Haida Artist Bill Reid’s Black Eagle Canoe Finds New Home at SFU

Haida Artist Bill Reid’s Black Eagle Canoe Finds New Home at SFU

By: Diane Luckow
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Previously published in SFU NEWS Aboriginal Supplement December 2015 and in SFU News on Oct. 22, 2015.

Haida artist Bill Reid’s Black Eagle canoe is a symbol of knowledge, community and cultural regeneration, so its installation at SFU’s Burnaby campus is a fitting tribute to the University’s 50th Anniversary.

The fiberglass canoe is a replica of famed dugout canoe Loo Taas, which Reid and other First Nations artists carved from a 750-year-old cedar tree for Expo ’86. It was the first such canoe to be carved on the Northwest Coast in more than 100 years. The Black Eagle is one of four replica canoes, two of them commissioned for the Museum of Civilization in Ottawa, where they were on display and also available for tourists wishing to paddle in the Ottawa River. The Black Eagle was later purchased by Charles and Gail Pancerzewski and donated to the Bill Reid Foundation, which loaned it to the VanDusen Botanical Garden.

To mark SFU’s 50th Anniversary, the Black Eagle was moved to the Burnaby campus and officially installed outdoors under the northeast corner of the Academic Quadrangle at a witnessing ceremony on Oct. 21. More than 100 community members from both the University and First Nations gathered for the ceremony.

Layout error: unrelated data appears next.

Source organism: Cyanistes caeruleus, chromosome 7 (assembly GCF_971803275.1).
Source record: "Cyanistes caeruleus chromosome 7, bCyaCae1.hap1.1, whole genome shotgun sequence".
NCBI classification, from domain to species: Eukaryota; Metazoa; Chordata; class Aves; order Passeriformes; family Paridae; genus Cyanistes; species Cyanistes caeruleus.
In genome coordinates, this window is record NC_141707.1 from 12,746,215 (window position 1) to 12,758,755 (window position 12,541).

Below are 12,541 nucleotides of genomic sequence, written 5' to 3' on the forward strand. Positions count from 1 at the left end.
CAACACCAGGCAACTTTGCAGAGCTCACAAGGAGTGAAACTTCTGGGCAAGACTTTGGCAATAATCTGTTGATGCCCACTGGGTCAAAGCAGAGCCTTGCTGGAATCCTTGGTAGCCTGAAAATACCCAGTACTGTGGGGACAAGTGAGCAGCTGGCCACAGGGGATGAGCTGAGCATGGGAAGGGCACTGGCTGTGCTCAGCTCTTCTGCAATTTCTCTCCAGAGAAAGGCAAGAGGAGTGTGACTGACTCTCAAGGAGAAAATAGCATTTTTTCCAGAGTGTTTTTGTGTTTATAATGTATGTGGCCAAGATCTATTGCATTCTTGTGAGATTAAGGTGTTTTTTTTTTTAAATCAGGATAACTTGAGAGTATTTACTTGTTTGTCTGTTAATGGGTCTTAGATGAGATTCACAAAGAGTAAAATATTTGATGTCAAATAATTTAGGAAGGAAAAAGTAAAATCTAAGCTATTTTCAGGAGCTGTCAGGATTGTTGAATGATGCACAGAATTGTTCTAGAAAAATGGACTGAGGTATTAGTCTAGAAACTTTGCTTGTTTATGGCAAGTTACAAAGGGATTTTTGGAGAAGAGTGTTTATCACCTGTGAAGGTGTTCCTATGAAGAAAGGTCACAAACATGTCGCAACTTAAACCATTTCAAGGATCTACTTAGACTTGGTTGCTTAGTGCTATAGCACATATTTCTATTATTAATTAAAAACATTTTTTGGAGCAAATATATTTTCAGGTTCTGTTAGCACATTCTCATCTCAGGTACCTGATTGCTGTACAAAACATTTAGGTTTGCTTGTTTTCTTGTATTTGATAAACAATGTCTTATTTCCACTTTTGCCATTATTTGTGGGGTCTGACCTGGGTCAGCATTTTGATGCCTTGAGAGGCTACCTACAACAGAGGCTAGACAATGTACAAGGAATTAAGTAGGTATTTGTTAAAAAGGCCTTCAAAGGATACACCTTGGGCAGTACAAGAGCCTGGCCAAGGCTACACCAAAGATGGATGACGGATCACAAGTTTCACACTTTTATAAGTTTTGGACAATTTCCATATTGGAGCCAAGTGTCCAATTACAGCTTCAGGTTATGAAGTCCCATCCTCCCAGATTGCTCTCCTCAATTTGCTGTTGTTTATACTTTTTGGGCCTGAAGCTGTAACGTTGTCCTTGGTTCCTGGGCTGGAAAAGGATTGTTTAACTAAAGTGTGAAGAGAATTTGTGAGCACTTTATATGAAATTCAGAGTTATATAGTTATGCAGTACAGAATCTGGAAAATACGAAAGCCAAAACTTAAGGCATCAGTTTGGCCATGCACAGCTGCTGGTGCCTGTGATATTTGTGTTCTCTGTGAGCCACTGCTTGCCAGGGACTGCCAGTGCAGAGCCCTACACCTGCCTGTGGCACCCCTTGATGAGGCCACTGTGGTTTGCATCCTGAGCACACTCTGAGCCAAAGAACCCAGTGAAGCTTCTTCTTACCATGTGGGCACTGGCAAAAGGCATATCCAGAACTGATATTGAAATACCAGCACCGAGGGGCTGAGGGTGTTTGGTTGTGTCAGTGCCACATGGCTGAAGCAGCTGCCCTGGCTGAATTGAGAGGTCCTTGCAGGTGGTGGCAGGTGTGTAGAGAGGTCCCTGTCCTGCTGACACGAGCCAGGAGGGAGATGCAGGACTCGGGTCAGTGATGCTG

“By asking people to come and witness the canoe installation, we were demonstrating that SFU has an important responsibility to care for this art piece, and to use it for educational purposes,” says Bryan Myles, director of the Bill Reid Centre.

Myles, who organized the canoe’s move to SFU, says the ceremony aimed to uphold Coast Salish protocol in accordance with the Coast Salish lands on which SFU sits. SFU archaeologist Rudy Reimer, a member of the Squamish Nation, emceed the event. The ceremony included four witnesses: Nika Collison, curator, Haida Gwaii Museum, David Seymour, a member of the Mohawk Nation and funding services officer for Aboriginal Affairs and Northern Development Canada, Herb Auerbach, founding director of the Bill Reid Foundation, and SFU archaeologist Alan McMillan.

“The University has made it our commitment to honour the history, culture and presence of Aboriginal peoples,” says SFU President Andrew Petter.

“Bill Reid’s Black Eagle canoe represents the resiliency, creativity and vitality of Northwest Coast canoe cultures. We are honoured to become stewards of this canoe and to share what it represents with our students and the communities we serve.”

The Black Eagle is part of a $10-million First Nations art collection donated to SFU in 2011 from the Bill Reid Foundation.

Posted on December 17, 2015